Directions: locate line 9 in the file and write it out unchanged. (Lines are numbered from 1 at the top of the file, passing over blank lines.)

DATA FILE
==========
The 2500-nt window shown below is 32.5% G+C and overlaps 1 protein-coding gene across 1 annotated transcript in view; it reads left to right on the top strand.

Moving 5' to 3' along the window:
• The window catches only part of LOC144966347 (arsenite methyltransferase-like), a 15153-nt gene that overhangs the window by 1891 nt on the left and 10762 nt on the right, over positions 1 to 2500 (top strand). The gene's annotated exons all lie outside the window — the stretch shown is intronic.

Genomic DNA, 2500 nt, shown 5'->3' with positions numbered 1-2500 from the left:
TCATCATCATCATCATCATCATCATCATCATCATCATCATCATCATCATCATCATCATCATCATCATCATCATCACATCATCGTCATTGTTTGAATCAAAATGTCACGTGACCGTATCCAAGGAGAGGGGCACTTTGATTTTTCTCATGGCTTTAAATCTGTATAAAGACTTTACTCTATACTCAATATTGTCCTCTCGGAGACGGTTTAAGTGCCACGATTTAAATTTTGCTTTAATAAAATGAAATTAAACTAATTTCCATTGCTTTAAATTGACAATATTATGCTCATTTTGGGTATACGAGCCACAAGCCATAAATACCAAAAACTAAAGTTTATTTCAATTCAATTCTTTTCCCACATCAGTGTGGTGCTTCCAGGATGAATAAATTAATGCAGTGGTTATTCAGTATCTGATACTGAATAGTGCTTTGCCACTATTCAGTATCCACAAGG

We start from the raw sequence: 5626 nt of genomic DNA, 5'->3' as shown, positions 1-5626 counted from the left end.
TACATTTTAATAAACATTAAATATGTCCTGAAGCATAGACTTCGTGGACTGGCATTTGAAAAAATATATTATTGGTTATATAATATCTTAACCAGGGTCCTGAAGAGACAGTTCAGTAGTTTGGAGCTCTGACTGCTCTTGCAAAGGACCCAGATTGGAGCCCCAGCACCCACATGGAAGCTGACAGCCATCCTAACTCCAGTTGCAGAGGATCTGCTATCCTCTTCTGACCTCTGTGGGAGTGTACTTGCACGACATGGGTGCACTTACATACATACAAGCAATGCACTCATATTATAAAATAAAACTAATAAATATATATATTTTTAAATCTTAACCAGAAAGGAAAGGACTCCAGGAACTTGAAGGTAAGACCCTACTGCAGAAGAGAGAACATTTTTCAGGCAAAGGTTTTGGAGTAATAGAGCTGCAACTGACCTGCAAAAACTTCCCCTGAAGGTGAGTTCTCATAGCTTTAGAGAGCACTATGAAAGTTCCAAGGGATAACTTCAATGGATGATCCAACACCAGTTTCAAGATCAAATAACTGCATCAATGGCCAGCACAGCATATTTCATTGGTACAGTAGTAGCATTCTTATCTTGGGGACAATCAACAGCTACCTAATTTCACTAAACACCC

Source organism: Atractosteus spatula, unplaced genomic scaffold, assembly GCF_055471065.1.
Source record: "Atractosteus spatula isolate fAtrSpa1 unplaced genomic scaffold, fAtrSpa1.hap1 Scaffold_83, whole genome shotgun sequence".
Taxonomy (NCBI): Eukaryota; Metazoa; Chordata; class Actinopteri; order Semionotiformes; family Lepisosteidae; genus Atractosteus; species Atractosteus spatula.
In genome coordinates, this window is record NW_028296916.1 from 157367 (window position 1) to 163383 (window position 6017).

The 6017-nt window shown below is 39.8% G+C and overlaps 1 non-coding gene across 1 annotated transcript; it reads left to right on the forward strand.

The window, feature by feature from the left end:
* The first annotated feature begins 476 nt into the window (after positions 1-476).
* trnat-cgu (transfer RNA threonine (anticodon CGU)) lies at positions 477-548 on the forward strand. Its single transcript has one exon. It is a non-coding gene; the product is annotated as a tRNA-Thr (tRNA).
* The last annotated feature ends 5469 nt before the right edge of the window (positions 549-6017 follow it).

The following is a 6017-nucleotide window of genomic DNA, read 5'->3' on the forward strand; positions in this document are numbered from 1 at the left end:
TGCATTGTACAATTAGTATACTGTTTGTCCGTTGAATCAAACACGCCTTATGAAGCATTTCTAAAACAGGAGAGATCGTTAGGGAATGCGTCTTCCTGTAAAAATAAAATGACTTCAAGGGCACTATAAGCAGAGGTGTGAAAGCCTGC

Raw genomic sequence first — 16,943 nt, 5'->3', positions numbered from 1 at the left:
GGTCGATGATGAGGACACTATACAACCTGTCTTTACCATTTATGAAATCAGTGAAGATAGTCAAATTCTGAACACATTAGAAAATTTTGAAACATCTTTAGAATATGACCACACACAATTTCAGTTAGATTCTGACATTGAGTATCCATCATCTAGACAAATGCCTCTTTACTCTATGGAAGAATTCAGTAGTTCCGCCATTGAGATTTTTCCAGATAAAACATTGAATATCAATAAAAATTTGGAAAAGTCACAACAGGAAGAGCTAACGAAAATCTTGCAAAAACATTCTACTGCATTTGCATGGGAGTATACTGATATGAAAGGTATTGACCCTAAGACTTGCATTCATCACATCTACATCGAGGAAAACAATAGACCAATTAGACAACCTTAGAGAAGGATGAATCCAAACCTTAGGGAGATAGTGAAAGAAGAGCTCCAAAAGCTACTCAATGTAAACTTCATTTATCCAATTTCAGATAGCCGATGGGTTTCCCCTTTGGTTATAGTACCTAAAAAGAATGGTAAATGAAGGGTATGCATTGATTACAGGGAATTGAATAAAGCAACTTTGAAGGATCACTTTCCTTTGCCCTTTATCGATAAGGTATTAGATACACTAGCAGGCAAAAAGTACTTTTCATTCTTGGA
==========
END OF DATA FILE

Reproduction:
Source record: "Atractosteus spatula isolate fAtrSpa1 unplaced genomic scaffold, fAtrSpa1.hap1 Scaffold_83, whole genome shotgun sequence".